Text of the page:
Aloe vera contains glucomannan and gibberellin, which increase the production of collagen by stimulating the activity and proliferation of fibroblast growth factor receptors, helping skin heal.

Aloe vera also accelerates wound healing and improves the strength of the resulting scar tissue by changing the collagen composition and increasing the amount of collagen cross-linking.

A 1995 study compared aloe vera with Vaseline on 27 patients with burn wounds. The researchers wrote, “Aloe vera gel treated lesion[s] healed faster than the Vaseline gauze area.” Aloe vera healed the wounds in 11.89 days, and Vaseline gauze treated wounds healed in 18.19 days.

Aloe vera gel stimulated the “rapid growth” of skin cells, as well as collagen tissue. According to the researchers, “These findings were not seen in the Vaseline gauze treated area.”

A second commonly recommended treatment for thermal burns is a topical antibiotic. However, according to a comparative study published in the Journal of Alternative and Complementary Medicine in 1996, Aloe vera is more effective at wound healing. The authors concluded that aloe “significantly accelerated wound contraction.” In contrast, mafenide acetate, a topical antibiotic, “retarded wound healing.”

A 2013 study concurred that aloe vera gel was more effective at treating thermal burns than an antibiotic.

“Thermal burn patients dressed with aloe vera gel showed advantage compared to those dressed with SSD [silver sulfadiazine cream],” according to the researchers. Wounds healed faster and pain relief was felt sooner using aloe vera gel than when using the antibiotic.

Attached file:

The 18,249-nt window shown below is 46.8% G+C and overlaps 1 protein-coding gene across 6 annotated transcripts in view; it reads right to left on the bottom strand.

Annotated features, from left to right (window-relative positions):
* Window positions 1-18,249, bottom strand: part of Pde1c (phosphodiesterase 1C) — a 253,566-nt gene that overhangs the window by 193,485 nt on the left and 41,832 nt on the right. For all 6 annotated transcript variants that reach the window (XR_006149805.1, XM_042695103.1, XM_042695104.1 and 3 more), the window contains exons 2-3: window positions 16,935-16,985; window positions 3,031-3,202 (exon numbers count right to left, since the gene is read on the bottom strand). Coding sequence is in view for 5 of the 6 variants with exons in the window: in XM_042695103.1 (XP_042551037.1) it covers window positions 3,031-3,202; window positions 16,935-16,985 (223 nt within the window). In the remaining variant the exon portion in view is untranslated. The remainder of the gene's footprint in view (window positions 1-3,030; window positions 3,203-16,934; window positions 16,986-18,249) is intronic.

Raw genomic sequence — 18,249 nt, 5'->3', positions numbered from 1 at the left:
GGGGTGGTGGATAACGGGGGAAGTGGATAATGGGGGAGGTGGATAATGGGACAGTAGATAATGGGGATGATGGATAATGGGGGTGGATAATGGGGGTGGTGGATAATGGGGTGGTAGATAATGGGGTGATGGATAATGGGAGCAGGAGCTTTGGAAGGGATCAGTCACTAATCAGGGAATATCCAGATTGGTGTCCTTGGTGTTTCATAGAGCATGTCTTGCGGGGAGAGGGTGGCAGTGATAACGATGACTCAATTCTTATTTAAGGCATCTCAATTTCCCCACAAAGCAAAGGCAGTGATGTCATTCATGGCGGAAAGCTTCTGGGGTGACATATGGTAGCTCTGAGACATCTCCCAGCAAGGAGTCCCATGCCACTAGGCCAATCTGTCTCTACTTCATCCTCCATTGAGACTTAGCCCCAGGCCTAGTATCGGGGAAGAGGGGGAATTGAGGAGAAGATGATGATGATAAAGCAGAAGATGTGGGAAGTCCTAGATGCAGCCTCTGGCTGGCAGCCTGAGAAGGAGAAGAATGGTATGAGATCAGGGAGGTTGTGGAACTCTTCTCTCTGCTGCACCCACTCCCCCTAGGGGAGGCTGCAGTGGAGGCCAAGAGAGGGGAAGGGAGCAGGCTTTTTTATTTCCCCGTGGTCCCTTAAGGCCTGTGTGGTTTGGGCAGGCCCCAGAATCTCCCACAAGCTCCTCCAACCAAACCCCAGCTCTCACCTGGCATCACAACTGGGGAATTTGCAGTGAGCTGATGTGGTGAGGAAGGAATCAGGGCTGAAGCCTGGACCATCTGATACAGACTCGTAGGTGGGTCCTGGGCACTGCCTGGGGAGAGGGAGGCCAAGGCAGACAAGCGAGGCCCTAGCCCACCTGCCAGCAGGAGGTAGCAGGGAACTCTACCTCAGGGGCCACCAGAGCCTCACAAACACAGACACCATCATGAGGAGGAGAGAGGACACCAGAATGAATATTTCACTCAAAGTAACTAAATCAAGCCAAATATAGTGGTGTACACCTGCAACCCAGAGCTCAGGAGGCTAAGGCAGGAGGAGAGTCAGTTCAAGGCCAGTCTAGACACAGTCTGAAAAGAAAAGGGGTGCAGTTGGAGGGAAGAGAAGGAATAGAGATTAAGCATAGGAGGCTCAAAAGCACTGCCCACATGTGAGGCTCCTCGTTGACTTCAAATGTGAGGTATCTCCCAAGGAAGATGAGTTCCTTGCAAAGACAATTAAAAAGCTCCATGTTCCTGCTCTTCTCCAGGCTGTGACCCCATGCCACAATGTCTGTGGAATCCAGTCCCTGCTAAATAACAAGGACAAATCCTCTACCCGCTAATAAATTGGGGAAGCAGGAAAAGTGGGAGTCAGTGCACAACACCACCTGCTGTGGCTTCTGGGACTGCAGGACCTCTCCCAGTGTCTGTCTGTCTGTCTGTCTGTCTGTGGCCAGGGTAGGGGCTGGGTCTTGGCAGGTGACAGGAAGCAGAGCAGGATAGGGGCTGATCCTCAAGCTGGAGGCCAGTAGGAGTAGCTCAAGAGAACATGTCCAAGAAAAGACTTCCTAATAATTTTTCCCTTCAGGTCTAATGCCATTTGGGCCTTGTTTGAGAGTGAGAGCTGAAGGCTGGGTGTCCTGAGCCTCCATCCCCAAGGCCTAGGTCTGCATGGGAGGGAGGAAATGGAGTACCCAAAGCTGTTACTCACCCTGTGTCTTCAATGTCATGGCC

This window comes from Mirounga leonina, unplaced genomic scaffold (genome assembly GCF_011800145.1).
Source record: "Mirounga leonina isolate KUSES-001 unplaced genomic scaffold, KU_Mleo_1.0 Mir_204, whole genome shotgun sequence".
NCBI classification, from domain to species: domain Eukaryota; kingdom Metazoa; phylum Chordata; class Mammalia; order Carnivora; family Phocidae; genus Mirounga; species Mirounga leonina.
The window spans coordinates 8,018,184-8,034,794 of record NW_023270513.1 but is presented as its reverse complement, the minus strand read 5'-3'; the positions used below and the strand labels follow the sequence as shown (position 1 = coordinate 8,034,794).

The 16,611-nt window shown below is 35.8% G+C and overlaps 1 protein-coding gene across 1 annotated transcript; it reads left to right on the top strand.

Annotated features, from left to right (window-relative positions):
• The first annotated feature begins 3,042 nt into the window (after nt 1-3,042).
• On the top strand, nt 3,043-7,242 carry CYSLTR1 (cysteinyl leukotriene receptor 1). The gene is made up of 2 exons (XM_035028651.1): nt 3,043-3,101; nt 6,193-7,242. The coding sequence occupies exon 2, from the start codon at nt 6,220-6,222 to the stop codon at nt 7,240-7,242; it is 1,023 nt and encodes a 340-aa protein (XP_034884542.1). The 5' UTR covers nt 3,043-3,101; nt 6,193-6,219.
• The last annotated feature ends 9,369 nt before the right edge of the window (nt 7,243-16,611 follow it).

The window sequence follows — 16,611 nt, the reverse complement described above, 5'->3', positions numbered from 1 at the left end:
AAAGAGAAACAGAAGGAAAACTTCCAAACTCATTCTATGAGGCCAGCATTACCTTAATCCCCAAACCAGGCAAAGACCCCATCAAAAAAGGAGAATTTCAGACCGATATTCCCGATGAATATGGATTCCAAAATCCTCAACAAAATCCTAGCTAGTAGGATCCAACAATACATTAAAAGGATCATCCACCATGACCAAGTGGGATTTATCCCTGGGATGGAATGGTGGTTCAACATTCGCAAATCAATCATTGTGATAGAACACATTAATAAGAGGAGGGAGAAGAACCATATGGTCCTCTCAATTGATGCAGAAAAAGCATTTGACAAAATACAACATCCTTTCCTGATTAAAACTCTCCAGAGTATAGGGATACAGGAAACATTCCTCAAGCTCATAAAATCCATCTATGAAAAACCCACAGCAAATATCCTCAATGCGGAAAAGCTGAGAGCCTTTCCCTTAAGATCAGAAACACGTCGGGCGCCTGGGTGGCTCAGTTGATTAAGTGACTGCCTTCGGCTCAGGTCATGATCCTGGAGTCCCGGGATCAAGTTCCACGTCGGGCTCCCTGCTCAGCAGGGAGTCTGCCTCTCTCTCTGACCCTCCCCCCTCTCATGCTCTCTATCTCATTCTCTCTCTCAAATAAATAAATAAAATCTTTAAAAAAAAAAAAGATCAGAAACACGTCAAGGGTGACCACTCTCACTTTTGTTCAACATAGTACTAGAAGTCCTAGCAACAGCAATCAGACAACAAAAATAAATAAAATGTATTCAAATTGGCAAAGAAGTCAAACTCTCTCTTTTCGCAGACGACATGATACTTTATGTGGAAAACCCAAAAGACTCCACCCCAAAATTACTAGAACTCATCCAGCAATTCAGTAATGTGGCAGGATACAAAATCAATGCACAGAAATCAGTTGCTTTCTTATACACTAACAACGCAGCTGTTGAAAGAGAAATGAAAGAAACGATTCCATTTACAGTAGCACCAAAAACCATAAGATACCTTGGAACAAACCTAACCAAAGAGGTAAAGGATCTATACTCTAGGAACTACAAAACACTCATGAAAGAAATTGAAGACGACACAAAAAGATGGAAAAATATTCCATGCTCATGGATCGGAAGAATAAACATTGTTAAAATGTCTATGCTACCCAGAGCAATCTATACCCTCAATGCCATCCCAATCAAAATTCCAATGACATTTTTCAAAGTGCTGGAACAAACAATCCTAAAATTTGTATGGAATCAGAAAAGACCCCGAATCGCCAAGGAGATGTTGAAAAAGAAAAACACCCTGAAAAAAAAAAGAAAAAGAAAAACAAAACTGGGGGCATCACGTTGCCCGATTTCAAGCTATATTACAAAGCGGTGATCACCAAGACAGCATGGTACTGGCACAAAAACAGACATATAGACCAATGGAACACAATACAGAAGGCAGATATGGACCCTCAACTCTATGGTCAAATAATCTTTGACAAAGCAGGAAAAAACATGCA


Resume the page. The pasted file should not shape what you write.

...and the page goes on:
When I have a sunburn, I reach for aloe vera gel instead of an over-the-counter first-aid remedy such as hydrocortisone cream, Dermoplast, or Solarcaine.

A 2008 study published in Skin Pharmacology and Physiology exposed 40 volunteers to UVB radiation. Following two days of treatment with aloe vera gel, the researchers concluded that aloe vera gel “displayed some anti-inflammatory effects” and “might be useful in the topical treatment of inflammatory skin conditions such as UV-induced erythema [redness].”

Treatment with aloe vera gel also better-mitigated effects of UV radiation than treatment with hydrocortisone in placebo gel.

A 1996 study concluded that a compound in aloe vera contains anti-inflammatory activity that is “equivalent” to hydrocortisone when topically treating wounds on mice.

Hydrocortisone treatment “resulted in a 50 percent decrease in thymus weight,” while treatment with the aloe compound showed no negative effect on the thymus.

Modern drug companies recognize the effectiveness of aloe vera; it’s an ingredient in two of the leading first-aid remedies for sunburn: Dermoplast and Solarcaine.

However, Dermoplast also contains several synthetic ingredients, such as polysorbate 85, PEG-400 monolaurate, hydrofluorocarbon 152a, and butane.

Solarcaine also contains several synthetic ingredients, including propane, propylene glycol, isobutane, methylparaben, carbomer, and propylparaben.

You can avoid man-made chemicals and still receive relief from sun and thermal burns by choosing aloe vera gel.